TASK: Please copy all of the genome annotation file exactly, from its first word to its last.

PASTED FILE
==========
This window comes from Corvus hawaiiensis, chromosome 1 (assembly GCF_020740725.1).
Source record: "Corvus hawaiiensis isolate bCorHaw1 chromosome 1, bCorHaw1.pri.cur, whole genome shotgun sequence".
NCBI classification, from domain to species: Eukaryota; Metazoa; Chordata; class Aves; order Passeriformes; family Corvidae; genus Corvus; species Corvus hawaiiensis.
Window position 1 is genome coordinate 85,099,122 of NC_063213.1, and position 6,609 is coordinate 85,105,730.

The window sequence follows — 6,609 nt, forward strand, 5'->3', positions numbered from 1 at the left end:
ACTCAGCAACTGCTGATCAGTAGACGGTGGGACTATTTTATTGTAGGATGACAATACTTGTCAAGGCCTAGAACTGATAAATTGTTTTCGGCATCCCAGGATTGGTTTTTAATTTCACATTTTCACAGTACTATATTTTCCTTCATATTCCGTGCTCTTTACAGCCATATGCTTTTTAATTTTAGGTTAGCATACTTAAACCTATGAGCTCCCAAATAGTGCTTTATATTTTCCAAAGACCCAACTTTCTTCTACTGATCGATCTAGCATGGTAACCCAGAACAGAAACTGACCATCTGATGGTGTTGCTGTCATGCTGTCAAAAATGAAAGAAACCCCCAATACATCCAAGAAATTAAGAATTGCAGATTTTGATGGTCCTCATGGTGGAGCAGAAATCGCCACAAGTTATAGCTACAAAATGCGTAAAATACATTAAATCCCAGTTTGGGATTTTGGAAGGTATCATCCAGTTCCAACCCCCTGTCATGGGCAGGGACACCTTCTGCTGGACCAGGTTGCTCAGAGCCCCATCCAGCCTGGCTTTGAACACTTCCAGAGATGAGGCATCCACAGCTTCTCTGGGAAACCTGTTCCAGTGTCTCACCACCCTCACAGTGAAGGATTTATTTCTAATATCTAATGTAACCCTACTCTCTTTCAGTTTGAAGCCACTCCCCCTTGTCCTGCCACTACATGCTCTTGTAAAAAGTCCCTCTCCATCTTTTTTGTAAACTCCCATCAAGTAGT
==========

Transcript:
This window comes from Corvus hawaiiensis, chromosome 1 (assembly GCF_020740725.1).
Source record: "Corvus hawaiiensis isolate bCorHaw1 chromosome 1, bCorHaw1.pri.cur, whole genome shotgun sequence".
NCBI classification, from domain to species: Eukaryota; Metazoa; Chordata; class Aves; order Passeriformes; family Corvidae; genus Corvus; species Corvus hawaiiensis.
Window position 1 is genome coordinate 85,099,122 of NC_063213.1, and position 6,609 is coordinate 85,105,730.

The window sequence follows — 6,609 nt, forward strand, 5'->3', positions numbered from 1 at the left end:
ACTCAGCAACTGCTGATCAGTAGACGGTGGGACTATTTTATTGTAGGATGACAATACTTGTCAAGGCCTAGAACTGATAAATTGTTTTCGGCATCCCAGGATTGGTTTTTAATTTCACATTTTCACAGTACTATATTTTCCTTCATATTCCGTGCTCTTTACAGCCATATGCTTTTTAATTTTAGGTTAGCATACTTAAACCTATGAGCTCCCAAATAGTGCTTTATATTTTCCAAAGACCCAACTTTCTTCTACTGATCGATCTAGCATGGTAACCCAGAACAGAAACTGACCATCTGATGGTGTTGCTGTCATGCTGTCAAAAATGAAAGAAACCCCCAATACATCCAAGAAATTAAGAATTGCAGATTTTGATGGTCCTCATGGTGGAGCAGAAATCGCCACAAGTTATAGCTACAAAATGCGTAAAATACATTAAATCCCAGTTTGGGATTTTGGAAGGTATCATCCAGTTCCAACCCCCTGTCATGGGCAGGGACACCTTCTGCTGGACCAGGTTGCTCAGAGCCCCATCCAGCCTGGCTTTGAACACTTCCAGAGATGAGGCATCCACAGCTTCTCTGGGAAACCTGTTCCAGTGTCTCACCACCCTCACAGTGAAGGATTTATTTCTAATATCTAATGTAACCCTACTCTCTTTCAGTTTGAAGCCACTCCCCCTTGTCCTGCCACTACATGCTCTTGTAAAAAGTCCCTCTCCATCTTTTTTGTAAACTCCCATCAAGTAGT